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Saturday, July 29, 2017

Solid

This is one part open letter, one part hat tip, and perhaps a bit more fanboying that I'm typically comfortable with. But as the Solid Verbal commemorates the start of their 10th season (and did so with an origin story retrospective) I feel inclined to give them their due.

The Solid Verbal Podcast came into being right around the same time 80 Minutes of Regulation did, though I didn't know of their existence until a few years later. Hosts Dan Rubenstein and Ty Hildenbrandt are also around my age (slightly younger and older than me, respectively), so the show has always felt right in my wheelhouse. The two hosts met - only virtually for the beginning of their relationship - as both were in different facets of Sports Illustrated's college football media. From there, they created, cultivated, and grew a podcast that is a source of enjoyment, news, and humor for many of us.

I remember my exact point of entry: The guest was Mark Ennis, then of SB Nation's Big East Coast Bias. I looked up the Solid Verbal to check out Mark, a Louisville guy who was the citizen-commissioner of Big East Twitter (#weallwegot). I loaded the show up on my clickwheel iPod prior to a trip up to Ocean City to visit family. What I recall is being immediately impressed with the quality of both the audio and the hosting. I don't remember exactly where my familiarity with podcasts was at the time - they may have been my first indie podcast - but for two self-described random guys from the internet, they had it. I listened to the podcast and a few more, and despite heavy leaning on an Animal Plant show called Whale Wars I had never heard of (in their defense, it was the offseason) they became part of the rotation.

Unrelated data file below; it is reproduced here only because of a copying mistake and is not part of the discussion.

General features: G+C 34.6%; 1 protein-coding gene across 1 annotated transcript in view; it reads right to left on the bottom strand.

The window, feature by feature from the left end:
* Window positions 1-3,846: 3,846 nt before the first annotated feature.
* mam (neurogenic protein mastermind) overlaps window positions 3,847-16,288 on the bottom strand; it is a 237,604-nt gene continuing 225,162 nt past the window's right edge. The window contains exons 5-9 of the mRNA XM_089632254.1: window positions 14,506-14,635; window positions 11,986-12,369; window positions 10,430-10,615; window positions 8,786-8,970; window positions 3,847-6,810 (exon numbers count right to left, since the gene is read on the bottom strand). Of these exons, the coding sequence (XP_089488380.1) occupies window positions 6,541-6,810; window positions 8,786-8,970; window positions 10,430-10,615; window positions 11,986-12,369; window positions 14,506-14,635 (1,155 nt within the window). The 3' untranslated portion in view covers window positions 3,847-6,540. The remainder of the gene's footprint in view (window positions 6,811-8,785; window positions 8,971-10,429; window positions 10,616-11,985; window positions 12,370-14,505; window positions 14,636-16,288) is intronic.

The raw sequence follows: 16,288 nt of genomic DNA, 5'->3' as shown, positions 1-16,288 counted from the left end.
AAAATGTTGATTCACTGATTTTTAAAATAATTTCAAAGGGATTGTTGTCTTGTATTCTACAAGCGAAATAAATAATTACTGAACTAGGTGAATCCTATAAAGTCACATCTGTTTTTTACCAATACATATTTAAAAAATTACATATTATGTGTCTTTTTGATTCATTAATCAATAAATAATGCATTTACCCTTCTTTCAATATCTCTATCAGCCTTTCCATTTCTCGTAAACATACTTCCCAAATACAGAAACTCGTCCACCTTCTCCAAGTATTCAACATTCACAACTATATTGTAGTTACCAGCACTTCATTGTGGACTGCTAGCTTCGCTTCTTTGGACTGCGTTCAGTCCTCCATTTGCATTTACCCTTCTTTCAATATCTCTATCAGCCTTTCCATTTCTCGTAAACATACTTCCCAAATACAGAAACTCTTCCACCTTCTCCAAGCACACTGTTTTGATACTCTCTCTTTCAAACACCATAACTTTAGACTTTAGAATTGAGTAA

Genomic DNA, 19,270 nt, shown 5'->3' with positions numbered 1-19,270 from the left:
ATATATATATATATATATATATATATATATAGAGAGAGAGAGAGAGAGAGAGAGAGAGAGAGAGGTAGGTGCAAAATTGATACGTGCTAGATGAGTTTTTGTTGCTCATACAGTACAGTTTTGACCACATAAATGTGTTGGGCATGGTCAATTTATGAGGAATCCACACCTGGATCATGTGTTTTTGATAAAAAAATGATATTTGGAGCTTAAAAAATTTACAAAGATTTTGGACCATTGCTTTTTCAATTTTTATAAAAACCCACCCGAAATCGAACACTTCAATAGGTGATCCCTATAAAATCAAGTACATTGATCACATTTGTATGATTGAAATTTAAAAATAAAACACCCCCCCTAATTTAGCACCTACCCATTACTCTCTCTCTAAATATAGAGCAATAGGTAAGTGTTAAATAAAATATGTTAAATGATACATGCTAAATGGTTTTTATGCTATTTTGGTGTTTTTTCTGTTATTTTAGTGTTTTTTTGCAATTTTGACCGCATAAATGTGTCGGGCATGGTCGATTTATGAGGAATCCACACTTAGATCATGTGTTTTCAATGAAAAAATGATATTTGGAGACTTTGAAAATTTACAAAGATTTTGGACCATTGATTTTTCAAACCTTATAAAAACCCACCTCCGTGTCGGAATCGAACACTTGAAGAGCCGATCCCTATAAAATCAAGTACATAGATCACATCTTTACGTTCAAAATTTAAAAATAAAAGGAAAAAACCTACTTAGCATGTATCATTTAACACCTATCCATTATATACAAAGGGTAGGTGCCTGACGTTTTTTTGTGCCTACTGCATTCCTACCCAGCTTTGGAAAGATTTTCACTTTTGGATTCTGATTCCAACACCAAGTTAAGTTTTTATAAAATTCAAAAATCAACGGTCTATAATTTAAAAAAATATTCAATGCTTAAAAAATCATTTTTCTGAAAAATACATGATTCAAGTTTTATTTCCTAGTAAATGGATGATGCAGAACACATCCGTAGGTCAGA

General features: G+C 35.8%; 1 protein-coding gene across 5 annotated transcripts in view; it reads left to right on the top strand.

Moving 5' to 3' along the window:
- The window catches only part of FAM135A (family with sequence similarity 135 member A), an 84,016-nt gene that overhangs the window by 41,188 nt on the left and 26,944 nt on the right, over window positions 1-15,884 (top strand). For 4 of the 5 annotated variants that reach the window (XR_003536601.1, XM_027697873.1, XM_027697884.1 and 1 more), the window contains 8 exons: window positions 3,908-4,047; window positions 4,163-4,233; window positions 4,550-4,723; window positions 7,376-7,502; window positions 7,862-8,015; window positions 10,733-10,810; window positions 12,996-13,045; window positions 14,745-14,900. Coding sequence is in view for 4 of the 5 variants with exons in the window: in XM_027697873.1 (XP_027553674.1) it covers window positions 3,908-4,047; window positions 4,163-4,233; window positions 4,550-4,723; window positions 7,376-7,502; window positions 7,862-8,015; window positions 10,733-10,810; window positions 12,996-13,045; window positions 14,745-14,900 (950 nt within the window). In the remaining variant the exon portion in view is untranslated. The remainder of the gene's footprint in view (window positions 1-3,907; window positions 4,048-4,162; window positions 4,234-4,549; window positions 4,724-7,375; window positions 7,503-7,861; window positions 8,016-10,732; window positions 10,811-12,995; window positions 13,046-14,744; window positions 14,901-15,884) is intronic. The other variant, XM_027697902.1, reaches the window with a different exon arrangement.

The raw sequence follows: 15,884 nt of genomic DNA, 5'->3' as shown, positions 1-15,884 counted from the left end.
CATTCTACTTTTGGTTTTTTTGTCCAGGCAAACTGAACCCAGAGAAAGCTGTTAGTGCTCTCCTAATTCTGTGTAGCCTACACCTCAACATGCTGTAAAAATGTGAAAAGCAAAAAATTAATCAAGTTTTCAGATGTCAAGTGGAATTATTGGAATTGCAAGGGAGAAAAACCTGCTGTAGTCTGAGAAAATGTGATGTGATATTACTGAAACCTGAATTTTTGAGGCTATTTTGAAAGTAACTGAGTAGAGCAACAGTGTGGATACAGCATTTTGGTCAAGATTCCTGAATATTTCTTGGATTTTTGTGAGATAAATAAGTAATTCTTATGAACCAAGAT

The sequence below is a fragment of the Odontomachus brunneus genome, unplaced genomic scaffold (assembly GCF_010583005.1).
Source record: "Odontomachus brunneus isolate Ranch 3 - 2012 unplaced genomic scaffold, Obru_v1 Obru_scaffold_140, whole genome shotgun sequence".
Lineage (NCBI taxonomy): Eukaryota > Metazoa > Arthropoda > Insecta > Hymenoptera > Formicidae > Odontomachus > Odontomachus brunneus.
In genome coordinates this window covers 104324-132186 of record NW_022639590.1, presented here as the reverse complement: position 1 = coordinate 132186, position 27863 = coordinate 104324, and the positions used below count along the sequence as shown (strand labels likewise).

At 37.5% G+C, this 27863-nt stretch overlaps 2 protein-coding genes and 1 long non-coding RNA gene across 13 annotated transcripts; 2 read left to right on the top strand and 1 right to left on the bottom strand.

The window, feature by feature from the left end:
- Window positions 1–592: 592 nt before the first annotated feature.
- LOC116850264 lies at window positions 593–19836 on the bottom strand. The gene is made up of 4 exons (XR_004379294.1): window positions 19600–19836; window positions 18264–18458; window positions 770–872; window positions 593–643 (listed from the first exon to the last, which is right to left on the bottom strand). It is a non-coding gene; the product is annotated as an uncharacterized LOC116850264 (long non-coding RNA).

Years later, they aren't just part of the rotation, they start it. Despite subscribing to more podcasts than my weekly commute has time for, a new Solid Verbal episode gets the immediate bump to the top of the stack. Dan and Ty's knowledge is formidable, their guests are excellent, and they're just damn enjoyable to listen to. What I once considered non sequitur diversions like Whale Wars I now recognize as part of the show's charm, and there are far more hits than misses with me in terms of familiarity. They digress into and back out of pop culture seamlessly as one might when chatting with friends about football and whatever else. And while it's weird to say "I've watched them grow up" of a couple of guys my age, it's been cool to see a few key life changes - Dan's move to the East Coast and employment with SB Nation, the show taking on sponsors, distribution, and strategic partnerships, increasingly bigger guests and events, and both hosts getting married - the last of which has manifested in a "window of opportunity" report for us married folk who can't post up in front of football all Saturday, much as we would like to.

We operate in different media, and do things differently - one a helluva lot more successfully than the other - so I wouldn't first be inclined to say they inspire me or keep me going. But they definitely add a lot of enjoyment, which is to say nothing of the wealth of information they bring with a delivery method I favor over some other folks in the space. I listen to quite a few of their competitors - and to be clear, as Dan and Ty are, while other podcasts are in the same space doing the same thing, they're brothers in arms more than anything else. Their grind is absolutely admirable, at a clip of one to two shows a week for over nine years, and Dan spoke of a love for creating things no matter how many people are listening. It is from there I draw my inspiration, and it was a pleasure hearing them talk through the process of creating and sustaining what is, as far as I'm concerned, an institution. Thanks guys, stay solid.
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